Travelocity says the suspension of booking fees has helped it gain market share. The new policy may persist to help Web travel agents compete with airline sites
By Joshua Freed, Associated Press
Airline booking fees charged by Travelocity, Orbitz (OWW), and Expedia (EXPE)—generally around $7 per transaction—are on hold through May. That's giving travelers who had avoided those sites a reason to reconsider booking a trip with those online travel agencies.
In April, Expedia (the biggest online travel agent) was the first to waive the booking fee, followed by Travelocity. Orbitz also suspended airline booking fees on tickets bought through May 31. Priceline.com (PCLN) had already dropped airline booking fees almost two years earlier.
That eliminates the big advantage held by airline Web sites, said Forrester Research (FORR) travel analyst Henry H. Harteveldt. "The airline booking processes are not necessarily any better than what you will get on a travel agency's site," he said. "So I think that frankly the airlines have now been caught with their e-business pants down, because they have failed to really innovate in their planning and booking processes."
Temporary Fee Waivers
Airlines have aimed to get customers to book directly on their Web sites with frequent-flier bonus miles for booking directly, and guarantees that fares elsewhere will be no lower than those offered directly by the airline. Southwest Airlines (LUV) didn't offer tickets on the travel sites at all.
The travel Web sites aren't saying what they'll do about the fees after May 31. They've taken pains to call the waiver temporary. Expedia "is constantly evaluating the approach that will deliver the greatest value to its customers and to its business, and for now, booking fees will be waived on all flights booked on Expedia.com between now and May 31, 2009," spokeswoman Arie Dekker said.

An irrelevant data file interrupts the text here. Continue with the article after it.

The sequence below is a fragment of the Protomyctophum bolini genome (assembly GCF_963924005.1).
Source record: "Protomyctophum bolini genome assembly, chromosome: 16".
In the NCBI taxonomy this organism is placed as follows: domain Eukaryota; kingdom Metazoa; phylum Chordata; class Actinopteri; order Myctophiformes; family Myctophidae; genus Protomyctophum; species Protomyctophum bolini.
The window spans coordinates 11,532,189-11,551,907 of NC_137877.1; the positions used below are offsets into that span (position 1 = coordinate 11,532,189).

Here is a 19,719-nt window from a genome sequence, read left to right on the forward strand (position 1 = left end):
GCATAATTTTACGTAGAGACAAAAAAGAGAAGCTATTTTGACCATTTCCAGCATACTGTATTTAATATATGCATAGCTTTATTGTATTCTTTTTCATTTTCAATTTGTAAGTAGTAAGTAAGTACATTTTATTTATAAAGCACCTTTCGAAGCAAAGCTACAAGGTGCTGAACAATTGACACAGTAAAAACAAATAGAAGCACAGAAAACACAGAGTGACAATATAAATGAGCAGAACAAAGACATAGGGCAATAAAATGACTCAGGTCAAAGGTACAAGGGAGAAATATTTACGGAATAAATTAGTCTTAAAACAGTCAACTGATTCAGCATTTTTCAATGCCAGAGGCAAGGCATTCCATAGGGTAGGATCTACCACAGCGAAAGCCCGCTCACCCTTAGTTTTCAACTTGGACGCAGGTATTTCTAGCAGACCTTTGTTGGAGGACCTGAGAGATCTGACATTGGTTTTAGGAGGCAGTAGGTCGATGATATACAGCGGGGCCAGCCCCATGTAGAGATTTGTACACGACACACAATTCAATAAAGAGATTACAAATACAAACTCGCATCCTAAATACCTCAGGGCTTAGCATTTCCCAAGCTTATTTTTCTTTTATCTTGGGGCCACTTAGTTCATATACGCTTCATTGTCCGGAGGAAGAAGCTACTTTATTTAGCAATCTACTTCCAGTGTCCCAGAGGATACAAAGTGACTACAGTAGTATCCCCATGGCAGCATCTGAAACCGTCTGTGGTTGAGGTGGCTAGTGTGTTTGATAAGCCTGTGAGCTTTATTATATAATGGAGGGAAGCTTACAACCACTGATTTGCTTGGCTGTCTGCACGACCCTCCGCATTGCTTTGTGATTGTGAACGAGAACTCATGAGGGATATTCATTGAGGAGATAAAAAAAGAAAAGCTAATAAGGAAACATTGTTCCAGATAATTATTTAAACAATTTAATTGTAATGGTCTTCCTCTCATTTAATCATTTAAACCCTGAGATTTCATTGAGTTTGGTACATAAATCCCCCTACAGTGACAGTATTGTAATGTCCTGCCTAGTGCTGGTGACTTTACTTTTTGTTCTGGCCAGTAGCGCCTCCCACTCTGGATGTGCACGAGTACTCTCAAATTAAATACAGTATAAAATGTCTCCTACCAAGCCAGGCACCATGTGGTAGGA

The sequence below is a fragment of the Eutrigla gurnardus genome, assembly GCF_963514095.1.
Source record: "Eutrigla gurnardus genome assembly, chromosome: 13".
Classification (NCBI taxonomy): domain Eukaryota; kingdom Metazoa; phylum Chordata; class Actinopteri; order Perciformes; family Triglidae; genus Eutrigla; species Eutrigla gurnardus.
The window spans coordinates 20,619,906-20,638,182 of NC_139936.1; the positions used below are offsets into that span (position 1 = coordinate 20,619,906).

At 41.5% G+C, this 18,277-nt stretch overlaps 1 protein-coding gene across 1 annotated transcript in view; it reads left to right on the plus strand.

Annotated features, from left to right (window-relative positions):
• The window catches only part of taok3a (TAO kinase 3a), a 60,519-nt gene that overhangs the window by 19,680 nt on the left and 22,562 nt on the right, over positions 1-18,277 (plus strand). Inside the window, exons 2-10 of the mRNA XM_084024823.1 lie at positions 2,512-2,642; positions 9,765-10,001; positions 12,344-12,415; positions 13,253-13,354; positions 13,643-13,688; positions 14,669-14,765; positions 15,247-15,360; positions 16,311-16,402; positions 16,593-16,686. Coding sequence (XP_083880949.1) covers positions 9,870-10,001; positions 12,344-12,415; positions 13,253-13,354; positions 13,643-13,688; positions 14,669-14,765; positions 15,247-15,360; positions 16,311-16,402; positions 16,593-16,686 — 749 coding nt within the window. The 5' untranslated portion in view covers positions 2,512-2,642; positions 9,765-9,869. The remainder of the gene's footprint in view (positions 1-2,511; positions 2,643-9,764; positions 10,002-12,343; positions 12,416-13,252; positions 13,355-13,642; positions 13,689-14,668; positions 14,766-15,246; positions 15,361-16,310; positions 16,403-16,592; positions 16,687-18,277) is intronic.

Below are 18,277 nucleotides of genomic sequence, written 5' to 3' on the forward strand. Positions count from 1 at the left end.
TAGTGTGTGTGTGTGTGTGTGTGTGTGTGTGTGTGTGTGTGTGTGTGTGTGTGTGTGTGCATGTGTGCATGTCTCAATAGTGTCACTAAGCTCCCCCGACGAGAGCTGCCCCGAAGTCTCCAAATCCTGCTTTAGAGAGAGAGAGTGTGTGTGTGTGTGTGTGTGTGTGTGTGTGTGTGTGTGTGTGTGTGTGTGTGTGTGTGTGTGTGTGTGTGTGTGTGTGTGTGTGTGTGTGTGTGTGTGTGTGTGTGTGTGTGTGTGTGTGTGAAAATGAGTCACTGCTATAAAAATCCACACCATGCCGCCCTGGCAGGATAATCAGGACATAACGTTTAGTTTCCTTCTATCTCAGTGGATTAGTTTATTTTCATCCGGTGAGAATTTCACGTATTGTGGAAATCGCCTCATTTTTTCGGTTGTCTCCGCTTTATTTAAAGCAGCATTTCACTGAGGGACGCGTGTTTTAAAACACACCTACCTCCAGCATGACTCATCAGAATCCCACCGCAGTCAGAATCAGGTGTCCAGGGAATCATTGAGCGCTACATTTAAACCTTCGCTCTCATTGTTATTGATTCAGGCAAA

Travelocity believes the absence of airline fees has helped it grab more market share, said Tracey Weber, president of Travelocity North America. The privately held company didn't provide any hard numbers on what has happened since it began waiving booking fees. "We are absolutely not sure how booking fees will play into future promotions, but we're looking at all different options," Weber said.
Orbitz Worldwide declined to talk about the fee waiver, citing the quiet period ahead of reporting its results. But on Apr. 22, Orbitz upped the ante, saying it will cut booking fees on all of its hotels for rooms reserved by July 15.
Airfare expert Terry Trippler said that there are still advantages to booking flights directly with an airline, including the chance for bonus frequent-flier miles for using its Web site. If something goes wrong on the trip, it can be easier to deal directly with the airline, as well, he said. For complicated trips (such as those with multiple legs or multiple hotel stays) he advises using a flesh-and-blood travel agent.
Priceline eliminated booking fees in 2007, but it was alone for almost two years. It's easy to see why. Booking fees account for 10% of profits at Expedia and an estimated 60% of operating profits at Orbitz, according to Citi Investment Research analyst Mark S. Mahaney. He assumes that Expedia's elimination of the booking fees will be permanent.
Harteveldt at Forrester said that's likely, depending on whether the lack of fees is successful in luring travelers back to the online travel agencies. "I think it'll be very hard for them to reinstate these booking fees, having taken them away," he said. "Because the consumer is not stupid."